Themefinder is a non-profit collaborative project of the Center for Computer Assisted Research in the Humanities (CCARH) at Stanford University and the Cognitive and Systematic Musicology Laboratory at the Ohio State University.
Both the notated images and underlying data representations used by Themefinder are protected by international copyright laws. Visitors to this site are free to use Themefinder to search for musical themes for personal, teaching and non-commercial research purposes. However, any attempt to download the database, in whole or in part, will be considered a breach of copyright, and may lead to denial of access or legal action.
The notated images are copyright © 1999-2000 by the Center for Computer Assisted Research in the Humanities. The encoded thematic material is copyright © 1999-2000 by David Huron and CCARH. The encoded European folksongs are copyright © 1999 by the estate of Helmut Schaffrath and used by permission. The Latin Motet thematic material is copyright © 1993 by Harry B. Lincoln and used by permission.
|Software Design||Web Interface||Data Entry|
|David Huron||Craig Stuart Sapp||David Huron|
|Andreas Kornstädt||Leigh van Handel|
|Walter Hewlett||Walter Hewlett||David Huron|
|Craig Stuart Sapp||Eleanor Selfridge-Field||Craig Stuart Sapp|
|Frans Wiering||Bret Aarden|
Themefinder provides a web-based interface to the Humdrum thema command, which in turn allows searching of databases containing musical themes or incipits.
Themefinder's search engine and thematic database were created by David Huron. Database management and organization by David Huron and Craig Stuart Sapp.
Themes and incipits available through Themefinder are first encoded in the **kern music data format.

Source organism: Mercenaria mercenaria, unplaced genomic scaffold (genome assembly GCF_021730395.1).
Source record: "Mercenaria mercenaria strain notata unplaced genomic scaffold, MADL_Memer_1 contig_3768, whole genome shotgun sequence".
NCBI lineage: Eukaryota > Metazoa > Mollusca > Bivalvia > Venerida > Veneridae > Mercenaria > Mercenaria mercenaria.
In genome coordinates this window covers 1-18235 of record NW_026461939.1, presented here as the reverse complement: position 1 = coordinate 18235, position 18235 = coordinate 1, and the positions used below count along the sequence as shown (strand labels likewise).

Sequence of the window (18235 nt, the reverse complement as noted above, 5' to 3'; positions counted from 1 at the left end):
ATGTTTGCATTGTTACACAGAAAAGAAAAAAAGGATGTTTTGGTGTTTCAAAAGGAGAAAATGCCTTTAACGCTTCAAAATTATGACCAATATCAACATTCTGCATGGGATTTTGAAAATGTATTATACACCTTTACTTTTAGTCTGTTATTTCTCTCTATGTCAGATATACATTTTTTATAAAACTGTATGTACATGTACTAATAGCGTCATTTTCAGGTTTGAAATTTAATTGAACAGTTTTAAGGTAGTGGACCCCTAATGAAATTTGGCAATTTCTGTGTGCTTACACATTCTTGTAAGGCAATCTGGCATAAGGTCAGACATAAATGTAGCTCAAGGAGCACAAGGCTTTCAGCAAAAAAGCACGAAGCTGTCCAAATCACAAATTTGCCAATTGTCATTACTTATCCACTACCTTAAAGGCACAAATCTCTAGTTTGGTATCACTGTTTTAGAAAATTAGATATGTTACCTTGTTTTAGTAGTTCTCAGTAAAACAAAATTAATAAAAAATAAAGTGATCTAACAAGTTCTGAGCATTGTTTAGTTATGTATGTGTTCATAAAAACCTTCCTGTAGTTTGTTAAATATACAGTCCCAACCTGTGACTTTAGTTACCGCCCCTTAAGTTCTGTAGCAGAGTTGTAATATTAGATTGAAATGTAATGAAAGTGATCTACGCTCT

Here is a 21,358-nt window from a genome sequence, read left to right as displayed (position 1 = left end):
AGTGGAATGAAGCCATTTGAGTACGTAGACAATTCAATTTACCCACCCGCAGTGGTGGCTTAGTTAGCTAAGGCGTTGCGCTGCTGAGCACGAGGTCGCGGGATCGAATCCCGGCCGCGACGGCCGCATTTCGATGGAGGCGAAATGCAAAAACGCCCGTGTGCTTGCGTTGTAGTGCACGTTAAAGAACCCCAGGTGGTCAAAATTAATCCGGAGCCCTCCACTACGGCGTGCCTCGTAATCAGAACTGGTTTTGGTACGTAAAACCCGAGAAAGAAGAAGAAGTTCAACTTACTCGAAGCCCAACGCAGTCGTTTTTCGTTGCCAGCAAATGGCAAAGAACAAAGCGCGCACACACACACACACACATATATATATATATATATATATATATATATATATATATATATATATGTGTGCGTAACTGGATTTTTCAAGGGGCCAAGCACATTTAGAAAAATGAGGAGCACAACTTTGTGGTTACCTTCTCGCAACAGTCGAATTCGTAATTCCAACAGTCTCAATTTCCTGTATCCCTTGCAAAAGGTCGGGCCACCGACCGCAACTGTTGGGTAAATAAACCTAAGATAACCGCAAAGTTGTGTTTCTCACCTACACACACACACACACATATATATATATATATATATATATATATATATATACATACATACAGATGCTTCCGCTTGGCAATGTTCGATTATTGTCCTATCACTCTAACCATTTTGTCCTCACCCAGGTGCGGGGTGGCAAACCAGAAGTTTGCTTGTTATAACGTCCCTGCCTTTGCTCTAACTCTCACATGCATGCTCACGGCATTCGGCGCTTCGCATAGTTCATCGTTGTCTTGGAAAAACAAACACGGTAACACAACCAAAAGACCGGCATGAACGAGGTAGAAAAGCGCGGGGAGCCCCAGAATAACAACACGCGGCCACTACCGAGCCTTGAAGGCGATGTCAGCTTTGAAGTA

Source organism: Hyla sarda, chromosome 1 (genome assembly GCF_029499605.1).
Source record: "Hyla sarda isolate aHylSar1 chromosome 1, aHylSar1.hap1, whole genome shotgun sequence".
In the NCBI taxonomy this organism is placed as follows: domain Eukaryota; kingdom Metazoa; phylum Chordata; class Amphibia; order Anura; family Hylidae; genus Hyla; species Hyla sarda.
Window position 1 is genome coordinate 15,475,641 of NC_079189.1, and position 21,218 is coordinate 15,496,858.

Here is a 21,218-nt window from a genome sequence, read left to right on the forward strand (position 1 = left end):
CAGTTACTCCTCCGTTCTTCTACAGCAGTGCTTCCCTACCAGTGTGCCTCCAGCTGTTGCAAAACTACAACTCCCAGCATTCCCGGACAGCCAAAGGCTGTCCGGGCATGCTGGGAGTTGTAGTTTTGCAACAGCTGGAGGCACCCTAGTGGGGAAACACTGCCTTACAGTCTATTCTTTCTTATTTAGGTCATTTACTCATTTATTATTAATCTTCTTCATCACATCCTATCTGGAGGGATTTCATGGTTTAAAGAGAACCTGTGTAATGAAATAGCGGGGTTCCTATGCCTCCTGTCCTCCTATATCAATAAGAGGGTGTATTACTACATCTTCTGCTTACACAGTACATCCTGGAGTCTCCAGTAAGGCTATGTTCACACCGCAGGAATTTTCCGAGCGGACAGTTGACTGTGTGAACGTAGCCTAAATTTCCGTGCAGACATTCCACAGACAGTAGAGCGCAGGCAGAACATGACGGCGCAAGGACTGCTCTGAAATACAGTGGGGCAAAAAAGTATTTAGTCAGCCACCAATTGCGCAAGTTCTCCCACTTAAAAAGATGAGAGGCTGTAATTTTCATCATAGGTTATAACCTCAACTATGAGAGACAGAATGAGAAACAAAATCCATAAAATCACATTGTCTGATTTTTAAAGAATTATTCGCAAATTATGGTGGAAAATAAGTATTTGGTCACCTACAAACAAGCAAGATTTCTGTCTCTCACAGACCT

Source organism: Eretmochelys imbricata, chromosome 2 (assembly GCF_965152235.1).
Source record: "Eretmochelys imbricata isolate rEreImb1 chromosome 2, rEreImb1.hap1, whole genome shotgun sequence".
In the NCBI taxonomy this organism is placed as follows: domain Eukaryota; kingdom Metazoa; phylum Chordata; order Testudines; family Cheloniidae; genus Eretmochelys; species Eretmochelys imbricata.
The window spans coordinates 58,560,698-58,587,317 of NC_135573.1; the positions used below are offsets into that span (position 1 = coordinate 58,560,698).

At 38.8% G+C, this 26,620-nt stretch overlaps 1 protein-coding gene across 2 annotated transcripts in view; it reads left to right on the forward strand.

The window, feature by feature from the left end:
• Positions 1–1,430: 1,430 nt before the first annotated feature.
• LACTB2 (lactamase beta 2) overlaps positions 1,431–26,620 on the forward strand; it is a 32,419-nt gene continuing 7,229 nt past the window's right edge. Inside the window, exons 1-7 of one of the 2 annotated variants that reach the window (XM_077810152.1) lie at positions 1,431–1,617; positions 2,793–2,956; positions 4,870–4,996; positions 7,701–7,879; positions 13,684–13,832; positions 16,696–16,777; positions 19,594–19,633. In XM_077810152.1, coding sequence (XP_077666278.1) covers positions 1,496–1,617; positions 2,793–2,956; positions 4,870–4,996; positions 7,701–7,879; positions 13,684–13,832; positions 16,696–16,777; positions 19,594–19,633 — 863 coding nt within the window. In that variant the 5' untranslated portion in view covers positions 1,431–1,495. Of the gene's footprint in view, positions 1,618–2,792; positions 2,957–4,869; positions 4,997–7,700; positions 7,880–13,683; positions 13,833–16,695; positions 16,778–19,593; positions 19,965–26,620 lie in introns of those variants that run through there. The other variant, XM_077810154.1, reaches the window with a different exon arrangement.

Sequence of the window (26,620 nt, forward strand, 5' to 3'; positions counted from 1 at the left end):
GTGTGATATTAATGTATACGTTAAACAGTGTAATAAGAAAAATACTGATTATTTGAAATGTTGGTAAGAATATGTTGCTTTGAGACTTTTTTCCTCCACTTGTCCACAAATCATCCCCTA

Groups of incipits are assembled into databases using a program written by David Huron. Currently there are three databases: Classical Instrumental Music, European Folksongs, and Latin Motets from the sixteenth century.
- The initial corpus of Classical themes was encoded by David Huron in 1996. Additional themes from a number of Baroque composers were encoded by Leigh van Handel in the summer of 1998 and Kelly Leistikow in 2000. Currently there are almost 10,000 themes in this collection.
- The corpus of Folksong themes is derived primarily from Helmut Schaffrath's Essen Folksong Collection which contains over 7,000 European folk melodies encoded between 1982 and 1994. The Essen Folksong Collection has been converted to Humdrum format and can be obtained from CCARH.
Future folksong additions may include American Indian songs as transcribed by Natalie Curtis around the years 1900 to 1920.
- The corpus of Renaissance incipits is derived primarily from Harry Lincoln's collection of Latin Motets from the 16th century which consists of about 18,000 incipits from about 4,500 compositions.
Individuals who have encoded their own musical databases may wish to consider making their material available to others via Themefinder. Further information is available by writing to Prof. David Huron or Prof. Eleanor Selfridge-Field.
Matched themes are displayed on-screen in graphical notation. Currently, two methods are used to produce notated images.
The classical music themes were generated by first converting the kern incipit to the MuseData format and then converted to TIFF images using software written for CCARH by Walter Hewlett. These TIFF images are then converted to transparent GIF images for use on the web. These notation images were generated and edited by Walter Hewlett.
Folksongs are notated using the Humdrum ms command which converts **kern musical data into a form that the commercial Mup notation software can understand. The resulting postscript outputs are then automatically converted to transparent GIF images. The Renaissance theme set also uses mup though a translation program written by Craig Stuart Sapp.
The Web interface to Themefinder accesses perl CGI scripts which collect the forms generated by the search page. These scripts process the search into a format suitable for the Humdrum thema command. Resulting matches are then displayed as graphical notation as well as with short reference notes. The Web interface was designed and programmed by Andreas Kornstädt and Craig Stuart Sapp.